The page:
June 29, 2010 > Footnotes: Summer reading
Footnotes: Summer reading
By Dominique Hutches
Summer is upon us (although with all the rain and cold you'd never know) and that's always a good time to stretch out in the sunshine with a great book. Here's this months bag of mixed goodies:
For pre-schoolers: Maggie's Ball, by Lindsey Barnett George. Maggie is a little brown dog with adorable big eyes. She would love to have someone to play with. Just as she's thinking about that, the wind gives a great big gust, and her favorite yellow ball is blown away. She chases it, but it disappears in town. Will she ever find her ball, and will she ever find a friend? Simple but charming illustrations make this a warm and lovely book for your person with adorable big eyes! (Greenwillow hardback, $16.99)
For first-graders: The Tooth Fairy Meets El Raton Perez, by Rene Calato Lainez. You know what the Tooth Fairy does, right? She gets a signal when a child loses a tooth, and goes down at night to collect it. Do you know about El Raton Perez? He's a magical mouse who collects lost teeth from ninos all around the world. One night, as a young boy named Miguelito sleeps, BOTH the Tooth Fairy and El Raton Perez show up to pick up his tooth! Well this is a problem, and an argument. There's only one tooth; who should get to claim it? They pull and they push and push and pull and-where did the tooth go? Now no one has it! A wonderful story about the importance of sharing, which has a magic all its own. (Tricycle Press hardback, $16.99)
For second-graders: Roscoe Riley's Rules #1: Never Glue Your Friends to Chairs, by Katherine Applegate. Roscoe has a big day ahead of him, with a program to perform in his class for all the parents who will be visiting. Problem is that some of the students can't seem to keep their decorated headbands on and stay in their seats when they are supposed to. Roscoe gets a really smart (he thinks) idea-use the "Super-Mega-Gonzo Glue," which he happens to bring for his teacher's art closet. Ahem. Did you know that when the makers of permanent glue say "permanent," they mean really, really permanent? As in forever and ever! This book is the first in a very funny series. (HarperCollins paperback, $3.99)
For just about any age that likes comic books, this is one of the best ideas I've seen to encourage children to take an interest in learning a new language. Imagine some of the best of the original Batman and Superman comics. Now imagine that from every scene, a couple of words or a small phrase has been replaced with Spanish words, in red. On the side of the page is the phrase again, along with the English translation. So the readers are enjoying fun, action, comics, and learning phrases in Spanish at the same time! Cool! Among my favorites were:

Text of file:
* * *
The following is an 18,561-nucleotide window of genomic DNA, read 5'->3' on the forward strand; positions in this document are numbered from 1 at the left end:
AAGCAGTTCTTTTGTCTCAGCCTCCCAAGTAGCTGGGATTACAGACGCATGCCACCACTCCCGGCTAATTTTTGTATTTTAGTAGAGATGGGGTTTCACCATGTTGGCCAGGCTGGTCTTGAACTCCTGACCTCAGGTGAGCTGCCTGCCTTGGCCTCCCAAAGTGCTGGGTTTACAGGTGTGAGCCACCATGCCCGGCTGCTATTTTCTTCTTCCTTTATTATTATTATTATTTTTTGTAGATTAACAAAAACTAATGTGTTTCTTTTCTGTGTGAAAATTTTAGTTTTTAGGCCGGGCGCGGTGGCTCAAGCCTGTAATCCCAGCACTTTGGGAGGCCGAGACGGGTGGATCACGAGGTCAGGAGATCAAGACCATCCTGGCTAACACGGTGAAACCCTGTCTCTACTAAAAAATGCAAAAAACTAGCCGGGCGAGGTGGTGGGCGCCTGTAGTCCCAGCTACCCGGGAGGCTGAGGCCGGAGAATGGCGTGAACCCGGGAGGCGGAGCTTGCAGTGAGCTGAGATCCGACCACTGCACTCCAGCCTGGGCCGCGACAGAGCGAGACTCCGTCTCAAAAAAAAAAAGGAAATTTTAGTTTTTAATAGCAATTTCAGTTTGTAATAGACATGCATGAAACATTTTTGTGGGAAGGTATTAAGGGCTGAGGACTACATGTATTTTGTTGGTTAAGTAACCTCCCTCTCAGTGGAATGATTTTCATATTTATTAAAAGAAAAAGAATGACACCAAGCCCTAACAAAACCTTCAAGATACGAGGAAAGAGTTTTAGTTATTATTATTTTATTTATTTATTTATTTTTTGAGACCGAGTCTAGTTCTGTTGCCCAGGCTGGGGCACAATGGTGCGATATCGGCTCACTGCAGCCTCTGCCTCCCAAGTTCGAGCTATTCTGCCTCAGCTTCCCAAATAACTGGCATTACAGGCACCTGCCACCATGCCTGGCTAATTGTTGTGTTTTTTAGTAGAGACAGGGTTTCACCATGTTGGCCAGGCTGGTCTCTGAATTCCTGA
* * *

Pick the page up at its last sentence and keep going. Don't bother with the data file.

Learn Spanish with BATMAN, the Rogues' Gallery, by authors Scott Peterson, Dan Slott, and Ty Templeton (Berlitz Guides paperback, $14.95) and Learn Spanish with SUPERMAN, the Never Ending Battle, by Mark Millar (Berlitz Guides paperback, $14.95). Make a note that these aren't little like comic books-each has about 112 pages. These are fun for teens and adults too!
For fifth grade and up: Skulduggery Pleasant Scepter of the Ancients by Derek Landy. Stephanie is in a little bit of shock. Her beloved Uncle Gordon has passed away, and has left her (a 12-year- old) a fortune and a mansion. She is in the house one afternoon when all of a sudden a man breaks in and demands "...the key, little girlie." What key? Not the house key. Stephanie has no idea what he's talking about. The man is threatening, scaring her half to death, when in comes her rescuer. He's an ace detective, a snappy dresser, quick-witted genius, and bona fide magician. He's also a walking, talking, fire-throwing skeleton. He saves Stephanie, and that's when her eyes are opened to a whole world that previously she had no idea existed.